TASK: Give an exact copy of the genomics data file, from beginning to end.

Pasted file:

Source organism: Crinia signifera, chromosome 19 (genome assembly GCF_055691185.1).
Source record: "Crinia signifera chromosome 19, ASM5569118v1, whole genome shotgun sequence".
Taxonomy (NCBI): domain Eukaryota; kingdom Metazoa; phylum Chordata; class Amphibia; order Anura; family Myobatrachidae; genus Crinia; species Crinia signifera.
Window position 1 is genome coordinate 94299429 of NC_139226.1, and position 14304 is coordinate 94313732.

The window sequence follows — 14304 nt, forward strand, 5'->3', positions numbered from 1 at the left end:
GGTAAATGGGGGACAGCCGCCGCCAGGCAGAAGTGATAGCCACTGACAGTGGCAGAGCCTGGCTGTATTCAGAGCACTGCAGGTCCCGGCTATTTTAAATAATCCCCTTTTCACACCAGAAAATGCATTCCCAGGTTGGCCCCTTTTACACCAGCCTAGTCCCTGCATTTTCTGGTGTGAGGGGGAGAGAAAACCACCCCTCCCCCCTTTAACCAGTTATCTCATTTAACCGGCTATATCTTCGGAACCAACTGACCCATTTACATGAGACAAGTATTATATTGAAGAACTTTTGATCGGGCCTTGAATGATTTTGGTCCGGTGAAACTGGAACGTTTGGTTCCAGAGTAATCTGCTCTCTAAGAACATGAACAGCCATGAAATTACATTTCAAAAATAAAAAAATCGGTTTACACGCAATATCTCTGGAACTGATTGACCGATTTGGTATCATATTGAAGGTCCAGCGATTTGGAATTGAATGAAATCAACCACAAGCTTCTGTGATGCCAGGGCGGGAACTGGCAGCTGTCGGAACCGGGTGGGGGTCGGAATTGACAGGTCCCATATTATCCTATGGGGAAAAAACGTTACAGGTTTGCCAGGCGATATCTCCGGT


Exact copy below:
Source organism: Crinia signifera, chromosome 19 (genome assembly GCF_055691185.1).
Source record: "Crinia signifera chromosome 19, ASM5569118v1, whole genome shotgun sequence".
Taxonomy (NCBI): domain Eukaryota; kingdom Metazoa; phylum Chordata; class Amphibia; order Anura; family Myobatrachidae; genus Crinia; species Crinia signifera.
Window position 1 is genome coordinate 94299429 of NC_139226.1, and position 14304 is coordinate 94313732.

The window sequence follows — 14304 nt, forward strand, 5'->3', positions numbered from 1 at the left end:
GGTAAATGGGGGACAGCCGCCGCCAGGCAGAAGTGATAGCCACTGACAGTGGCAGAGCCTGGCTGTATTCAGAGCACTGCAGGTCCCGGCTATTTTAAATAATCCCCTTTTCACACCAGAAAATGCATTCCCAGGTTGGCCCCTTTTACACCAGCCTAGTCCCTGCATTTTCTGGTGTGAGGGGGAGAGAAAACCACCCCTCCCCCCTTTAACCAGTTATCTCATTTAACCGGCTATATCTTCGGAACCAACTGACCCATTTACATGAGACAAGTATTATATTGAAGAACTTTTGATCGGGCCTTGAATGATTTTGGTCCGGTGAAACTGGAACGTTTGGTTCCAGAGTAATCTGCTCTCTAAGAACATGAACAGCCATGAAATTACATTTCAAAAATAAAAAAATCGGTTTACACGCAATATCTCTGGAACTGATTGACCGATTTGGTATCATATTGAAGGTCCAGCGATTTGGAATTGAATGAAATCAACCACAAGCTTCTGTGATGCCAGGGCGGGAACTGGCAGCTGTCGGAACCGGGTGGGGGTCGGAATTGACAGGTCCCATATTATCCTATGGGGAAAAAACGTTACAGGTTTGCCAGGCGATATCTCCGGT